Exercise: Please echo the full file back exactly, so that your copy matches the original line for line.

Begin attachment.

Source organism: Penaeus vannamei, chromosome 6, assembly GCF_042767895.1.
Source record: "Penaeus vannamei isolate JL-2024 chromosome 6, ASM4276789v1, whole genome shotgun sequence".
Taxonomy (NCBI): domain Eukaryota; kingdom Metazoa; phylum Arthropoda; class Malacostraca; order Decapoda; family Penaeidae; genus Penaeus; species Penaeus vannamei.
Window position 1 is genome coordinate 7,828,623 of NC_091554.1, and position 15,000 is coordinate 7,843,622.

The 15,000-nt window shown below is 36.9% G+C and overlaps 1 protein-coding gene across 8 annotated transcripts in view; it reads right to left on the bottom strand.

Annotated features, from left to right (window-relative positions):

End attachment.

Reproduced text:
Source organism: Penaeus vannamei, chromosome 6, assembly GCF_042767895.1.
Source record: "Penaeus vannamei isolate JL-2024 chromosome 6, ASM4276789v1, whole genome shotgun sequence".
Taxonomy (NCBI): domain Eukaryota; kingdom Metazoa; phylum Arthropoda; class Malacostraca; order Decapoda; family Penaeidae; genus Penaeus; species Penaeus vannamei.
Window position 1 is genome coordinate 7,828,623 of NC_091554.1, and position 15,000 is coordinate 7,843,622.

The 15,000-nt window shown below is 36.9% G+C and overlaps 1 protein-coding gene across 8 annotated transcripts in view; it reads right to left on the bottom strand.

Annotated features, from left to right (window-relative positions):